More Car Shoppers Leasing Again

We’ve been beating this drum for at least six months now: Leasing is back with a vengeance. After a painful lull in 2009, attractive lease rates and high trade-in values are reviving leasing as a viable option for some car buyers, according to R.L. Polk & Co. That’s good news for shoppers looking to get more car at a lower monthly payment.

Nearly 19% of all car shoppers leased in 2010, up 5.8 percentage points from 2009 (13.1%), according to Polk.

The biggest beneficiaries are luxury carmakers like Mercedes-Benz and BMW, which relied on leasing for more than 50 percent of their business in 2010. Leasing is an attractive option for folks trying to get into a luxury vehicle.

Large automakers like Ford, General Motors and Chrysler also saw dramatic improvements with their lease rates in 2010. GM and Chrysler were effectively out of the leasing equation in 2009 when their mutual lending firm (Ally Financial, formerly GMAC) struggled to stay solvent. Leasing ratings and approvals fell dramatically for all automakers in 2008 and 2009 because of the collapse of used-car prices for SUVs and other inefficient luxury cars, as well as the ensuing credit crisis.

Leasing plays a more critical role in the car industry depending on where you live. Nearly a third of all car shoppers in mid-Atlantic states — such as New York and Maryland — rely on leasing. Great Lakes states, once the largest region for leasing, recorded the highest rate of growth in 2010, but they still haven’t recovered from the lows of 2009.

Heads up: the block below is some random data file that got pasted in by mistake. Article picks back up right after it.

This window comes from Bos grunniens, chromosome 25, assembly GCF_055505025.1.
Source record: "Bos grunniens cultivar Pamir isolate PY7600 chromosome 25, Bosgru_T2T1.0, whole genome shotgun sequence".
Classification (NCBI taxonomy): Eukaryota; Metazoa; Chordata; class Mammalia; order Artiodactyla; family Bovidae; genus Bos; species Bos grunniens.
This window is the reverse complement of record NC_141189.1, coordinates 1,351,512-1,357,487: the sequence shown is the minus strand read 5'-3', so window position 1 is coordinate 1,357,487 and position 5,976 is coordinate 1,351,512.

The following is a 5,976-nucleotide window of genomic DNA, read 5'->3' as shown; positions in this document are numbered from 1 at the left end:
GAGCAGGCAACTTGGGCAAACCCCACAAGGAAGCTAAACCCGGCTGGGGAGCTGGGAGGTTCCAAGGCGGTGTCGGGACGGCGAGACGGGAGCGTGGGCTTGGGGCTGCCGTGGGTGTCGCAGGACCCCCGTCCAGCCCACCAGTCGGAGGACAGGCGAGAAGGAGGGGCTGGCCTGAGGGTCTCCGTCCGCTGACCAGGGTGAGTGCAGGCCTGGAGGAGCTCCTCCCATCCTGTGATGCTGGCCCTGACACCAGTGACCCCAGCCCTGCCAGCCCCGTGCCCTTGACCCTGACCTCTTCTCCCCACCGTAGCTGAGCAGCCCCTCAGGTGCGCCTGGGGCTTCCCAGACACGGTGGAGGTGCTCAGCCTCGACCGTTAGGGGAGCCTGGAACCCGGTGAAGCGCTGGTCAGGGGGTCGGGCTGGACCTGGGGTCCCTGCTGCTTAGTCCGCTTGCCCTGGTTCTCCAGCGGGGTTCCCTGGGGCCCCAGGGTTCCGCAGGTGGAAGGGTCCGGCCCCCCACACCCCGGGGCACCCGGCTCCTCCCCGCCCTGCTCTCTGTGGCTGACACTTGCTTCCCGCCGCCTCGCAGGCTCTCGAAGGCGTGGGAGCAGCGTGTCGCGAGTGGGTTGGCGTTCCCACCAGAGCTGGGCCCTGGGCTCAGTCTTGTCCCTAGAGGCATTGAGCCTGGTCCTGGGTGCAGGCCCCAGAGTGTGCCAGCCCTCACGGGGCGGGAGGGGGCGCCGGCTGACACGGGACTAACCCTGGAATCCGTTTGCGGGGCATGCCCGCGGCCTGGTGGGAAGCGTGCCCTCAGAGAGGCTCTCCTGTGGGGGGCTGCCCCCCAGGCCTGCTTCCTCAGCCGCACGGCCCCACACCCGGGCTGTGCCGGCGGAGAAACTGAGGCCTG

Other tidbits from Polk: Honda has the largest lease penetration rates of any Asian automaker (over 30%). While most automakers have seen leasing rates improve, Volvo is a notable exception. The Swedish automaker saw rates drop from 30% to 40% in early 2009 to about 10% in late 2010, only shortly after the automaker was sold to Chinese carmaker Geely by Ford.

Below we include same historical lease rates. Make sure to check out Polk’s full article for more details.

Automotive Leasing Rebounds in the U.S. in 2010, According to Polk (R.L. Polk & Co.)

National Lease Rates 2005-2010

2005: 15.7% 
2006: 18.5% 
2007: 19.1% 
2008: 18.6% 
2009: 13.1% 
2010: 18.9%


Ike G,

Leasing makes a lot of sense for SOME people. Some companies offer vehicle leasing as part of their compensation package, while the company gets to write down the expense of the lease. It's the only way I know to get to drive a brand new vehicle every three years and charge gas and maintenance to the company credit card. My sister who has worked in the US Pharmaceutical industry for the past 28 years has never owned a car of her own, but has always leased, with the company paying for it. Her husband owns a four-door Tacoma for his own transportation needs.


The article is referring to individual consumers leasing not to be confused with fleet leasing by companies which is entirely different.

Ike G,

Many companies allow their employees to lease the vehicle of their choice, within cost guidelines, and then assume the lease payments and maintenance costs. The decision to lease, or not to lease, is up to the employee because they would otherwise be compensated or reimbursed for expenses incurred driving their own vehicles. Most people do not lease unless it is to their advantage to do so. More car shoppers leasing again clearly indicates that it is more advantageous to lease for more individuals then it is to buy.

Car leasing and vehicle leasing in general can be great for anyone, especially if the process really is hassle free. That in itself is hard to come by, but it's great that it's atleast even more a consideration again.

Why do so many people shy away from leasing cars? There is a lot of negative information surrounding the car lease. Leasing cars is actually, the least risky way there is to driving new cars. You pay as you go - and risk no initial, huge lost of capital associated with a big loan.

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